By Paul Wright
International Business Times
One in three British Jews has considered leaving the UK over the past two years due to anti-Semitism, a new survey has found, with a similar number admitting to hiding that they are Jewish in public. It comes after police figures released last month showed a 45% surge in reported anti-Jewish crime since 2014.
A survey published on Sunday 20 August by the Campaign Against Antisemitism (CAA) found just over a fifth of British Jews felt they no longer had a long-term future in the UK, while 32% said they had considered leaving the country altogether in the past two years.
Islamic extremists, the far-right, and the far left were ranked as the top three sources of concern among the 2,000 British Jews polled. Some 75% of those surveyed blamed recent political events for an increased hostility towards Jews – with about 37% saying they had tried to conceal being Jewish in public.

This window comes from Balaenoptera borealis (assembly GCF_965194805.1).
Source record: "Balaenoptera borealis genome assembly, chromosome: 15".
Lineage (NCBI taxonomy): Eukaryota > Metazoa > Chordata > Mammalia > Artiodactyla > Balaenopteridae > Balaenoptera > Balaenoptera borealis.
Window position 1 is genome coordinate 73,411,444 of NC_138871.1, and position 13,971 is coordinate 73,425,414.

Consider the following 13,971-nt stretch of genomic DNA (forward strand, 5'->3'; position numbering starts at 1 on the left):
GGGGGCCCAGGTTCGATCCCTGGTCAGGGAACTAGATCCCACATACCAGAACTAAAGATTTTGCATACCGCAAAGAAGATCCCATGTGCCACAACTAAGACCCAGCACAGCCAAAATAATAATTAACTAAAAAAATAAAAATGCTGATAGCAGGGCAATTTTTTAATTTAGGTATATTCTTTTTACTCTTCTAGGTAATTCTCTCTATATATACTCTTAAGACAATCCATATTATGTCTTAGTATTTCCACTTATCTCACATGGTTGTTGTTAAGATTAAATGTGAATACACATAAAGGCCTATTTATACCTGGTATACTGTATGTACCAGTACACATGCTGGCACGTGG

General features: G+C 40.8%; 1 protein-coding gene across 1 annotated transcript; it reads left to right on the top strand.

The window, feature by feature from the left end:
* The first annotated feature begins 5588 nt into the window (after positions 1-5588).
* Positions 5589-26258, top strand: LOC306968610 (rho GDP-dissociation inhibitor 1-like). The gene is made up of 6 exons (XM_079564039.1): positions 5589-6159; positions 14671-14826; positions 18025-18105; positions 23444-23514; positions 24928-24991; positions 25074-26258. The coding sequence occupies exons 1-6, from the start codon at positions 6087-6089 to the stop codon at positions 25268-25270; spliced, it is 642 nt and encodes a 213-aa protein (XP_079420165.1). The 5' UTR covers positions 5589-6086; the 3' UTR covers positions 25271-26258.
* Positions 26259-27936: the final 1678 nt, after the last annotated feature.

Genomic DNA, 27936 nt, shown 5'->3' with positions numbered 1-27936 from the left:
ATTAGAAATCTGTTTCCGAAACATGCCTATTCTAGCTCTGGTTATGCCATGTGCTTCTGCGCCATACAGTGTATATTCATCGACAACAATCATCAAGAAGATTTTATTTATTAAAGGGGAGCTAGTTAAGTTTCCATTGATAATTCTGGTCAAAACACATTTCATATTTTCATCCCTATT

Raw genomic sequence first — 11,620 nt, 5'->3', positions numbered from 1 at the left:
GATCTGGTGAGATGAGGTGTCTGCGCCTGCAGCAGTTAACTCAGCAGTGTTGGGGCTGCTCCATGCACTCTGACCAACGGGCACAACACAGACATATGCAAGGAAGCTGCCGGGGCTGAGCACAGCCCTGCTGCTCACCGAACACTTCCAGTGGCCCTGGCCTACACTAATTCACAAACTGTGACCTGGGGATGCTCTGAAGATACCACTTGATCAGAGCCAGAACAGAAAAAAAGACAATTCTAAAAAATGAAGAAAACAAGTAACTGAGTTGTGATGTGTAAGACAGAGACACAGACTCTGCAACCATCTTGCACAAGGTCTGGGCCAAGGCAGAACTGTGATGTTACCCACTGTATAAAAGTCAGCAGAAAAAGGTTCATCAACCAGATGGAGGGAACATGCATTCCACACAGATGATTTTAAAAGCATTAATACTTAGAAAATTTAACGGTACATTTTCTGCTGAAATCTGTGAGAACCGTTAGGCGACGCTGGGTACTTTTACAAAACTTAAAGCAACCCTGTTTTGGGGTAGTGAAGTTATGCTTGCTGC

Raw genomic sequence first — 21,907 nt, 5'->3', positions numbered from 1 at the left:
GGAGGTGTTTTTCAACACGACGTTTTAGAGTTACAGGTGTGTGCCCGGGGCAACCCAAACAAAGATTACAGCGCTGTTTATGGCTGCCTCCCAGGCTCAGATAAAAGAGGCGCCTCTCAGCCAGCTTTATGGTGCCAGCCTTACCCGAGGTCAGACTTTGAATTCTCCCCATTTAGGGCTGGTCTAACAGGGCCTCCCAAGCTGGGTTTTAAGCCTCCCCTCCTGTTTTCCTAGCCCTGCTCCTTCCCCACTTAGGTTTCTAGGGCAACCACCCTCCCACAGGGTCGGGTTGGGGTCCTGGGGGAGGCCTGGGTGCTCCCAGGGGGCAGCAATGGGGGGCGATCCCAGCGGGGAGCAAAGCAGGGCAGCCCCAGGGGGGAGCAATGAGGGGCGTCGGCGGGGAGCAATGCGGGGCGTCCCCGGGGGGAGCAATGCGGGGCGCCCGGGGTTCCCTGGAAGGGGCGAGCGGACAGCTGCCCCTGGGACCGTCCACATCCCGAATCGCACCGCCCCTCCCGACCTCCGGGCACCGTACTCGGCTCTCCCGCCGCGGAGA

The survey results come despite a separate YouGov poll, commissioned by CAA, showing a decline in anti-Jewish prejudice over the same period among British adults, from 45% in 2015, to 36% in 2017.
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